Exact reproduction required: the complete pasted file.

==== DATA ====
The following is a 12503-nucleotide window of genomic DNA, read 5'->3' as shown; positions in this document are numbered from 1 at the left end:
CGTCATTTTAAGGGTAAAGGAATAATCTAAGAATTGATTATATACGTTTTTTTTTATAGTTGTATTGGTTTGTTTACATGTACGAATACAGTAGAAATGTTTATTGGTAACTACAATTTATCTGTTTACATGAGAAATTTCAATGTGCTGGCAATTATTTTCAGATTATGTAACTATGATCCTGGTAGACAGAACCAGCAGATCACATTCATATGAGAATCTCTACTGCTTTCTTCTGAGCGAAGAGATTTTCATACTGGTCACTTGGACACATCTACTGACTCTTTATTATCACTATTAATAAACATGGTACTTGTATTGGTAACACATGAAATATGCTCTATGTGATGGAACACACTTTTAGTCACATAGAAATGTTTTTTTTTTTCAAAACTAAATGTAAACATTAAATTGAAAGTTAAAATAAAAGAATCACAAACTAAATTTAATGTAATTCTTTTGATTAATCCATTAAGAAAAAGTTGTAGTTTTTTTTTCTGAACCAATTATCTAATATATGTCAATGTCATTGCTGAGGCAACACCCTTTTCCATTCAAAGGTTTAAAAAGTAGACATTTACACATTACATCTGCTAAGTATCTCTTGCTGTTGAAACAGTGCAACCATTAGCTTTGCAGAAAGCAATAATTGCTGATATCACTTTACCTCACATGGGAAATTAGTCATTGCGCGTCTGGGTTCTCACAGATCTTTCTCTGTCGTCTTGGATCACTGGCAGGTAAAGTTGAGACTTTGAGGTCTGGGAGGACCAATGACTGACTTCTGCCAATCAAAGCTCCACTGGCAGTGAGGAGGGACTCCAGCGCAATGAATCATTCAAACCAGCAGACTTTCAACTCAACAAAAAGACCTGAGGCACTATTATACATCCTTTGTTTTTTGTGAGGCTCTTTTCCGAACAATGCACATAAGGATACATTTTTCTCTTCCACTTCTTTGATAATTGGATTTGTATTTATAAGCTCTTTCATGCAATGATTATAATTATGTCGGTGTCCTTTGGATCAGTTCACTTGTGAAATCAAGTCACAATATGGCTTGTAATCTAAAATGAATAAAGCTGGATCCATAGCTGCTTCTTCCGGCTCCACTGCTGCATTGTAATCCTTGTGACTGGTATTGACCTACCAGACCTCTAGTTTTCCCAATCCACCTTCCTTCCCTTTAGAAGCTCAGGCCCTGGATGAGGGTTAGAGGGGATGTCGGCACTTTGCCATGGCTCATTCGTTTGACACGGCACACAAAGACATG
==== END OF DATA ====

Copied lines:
The following is a 12503-nucleotide window of genomic DNA, read 5'->3' as shown; positions in this document are numbered from 1 at the left end:
CGTCATTTTAAGGGTAAAGGAATAATCTAAGAATTGATTATATACGTTTTTTTTTATAGTTGTATTGGTTTGTTTACATGTACGAATACAGTAGAAATGTTTATTGGTAACTACAATTTATCTGTTTACATGAGAAATTTCAATGTGCTGGCAATTATTTTCAGATTATGTAACTATGATCCTGGTAGACAGAACCAGCAGATCACATTCATATGAGAATCTCTACTGCTTTCTTCTGAGCGAAGAGATTTTCATACTGGTCACTTGGACACATCTACTGACTCTTTATTATCACTATTAATAAACATGGTACTTGTATTGGTAACACATGAAATATGCTCTATGTGATGGAACACACTTTTAGTCACATAGAAATGTTTTTTTTTTTCAAAACTAAATGTAAACATTAAATTGAAAGTTAAAATAAAAGAATCACAAACTAAATTTAATGTAATTCTTTTGATTAATCCATTAAGAAAAAGTTGTAGTTTTTTTTTCTGAACCAATTATCTAATATATGTCAATGTCATTGCTGAGGCAACACCCTTTTCCATTCAAAGGTTTAAAAAGTAGACATTTACACATTACATCTGCTAAGTATCTCTTGCTGTTGAAACAGTGCAACCATTAGCTTTGCAGAAAGCAATAATTGCTGATATCACTTTACCTCACATGGGAAATTAGTCATTGCGCGTCTGGGTTCTCACAGATCTTTCTCTGTCGTCTTGGATCACTGGCAGGTAAAGTTGAGACTTTGAGGTCTGGGAGGACCAATGACTGACTTCTGCCAATCAAAGCTCCACTGGCAGTGAGGAGGGACTCCAGCGCAATGAATCATTCAAACCAGCAGACTTTCAACTCAACAAAAAGACCTGAGGCACTATTATACATCCTTTGTTTTTTGTGAGGCTCTTTTCCGAACAATGCACATAAGGATACATTTTTCTCTTCCACTTCTTTGATAATTGGATTTGTATTTATAAGCTCTTTCATGCAATGATTATAATTATGTCGGTGTCCTTTGGATCAGTTCACTTGTGAAATCAAGTCACAATATGGCTTGTAATCTAAAATGAATAAAGCTGGATCCATAGCTGCTTCTTCCGGCTCCACTGCTGCATTGTAATCCTTGTGACTGGTATTGACCTACCAGACCTCTAGTTTTCCCAATCCACCTTCCTTCCCTTTAGAAGCTCAGGCCCTGGATGAGGGTTAGAGGGGATGTCGGCACTTTGCCATGGCTCATTCGTTTGACACGGCACACAAAGACATG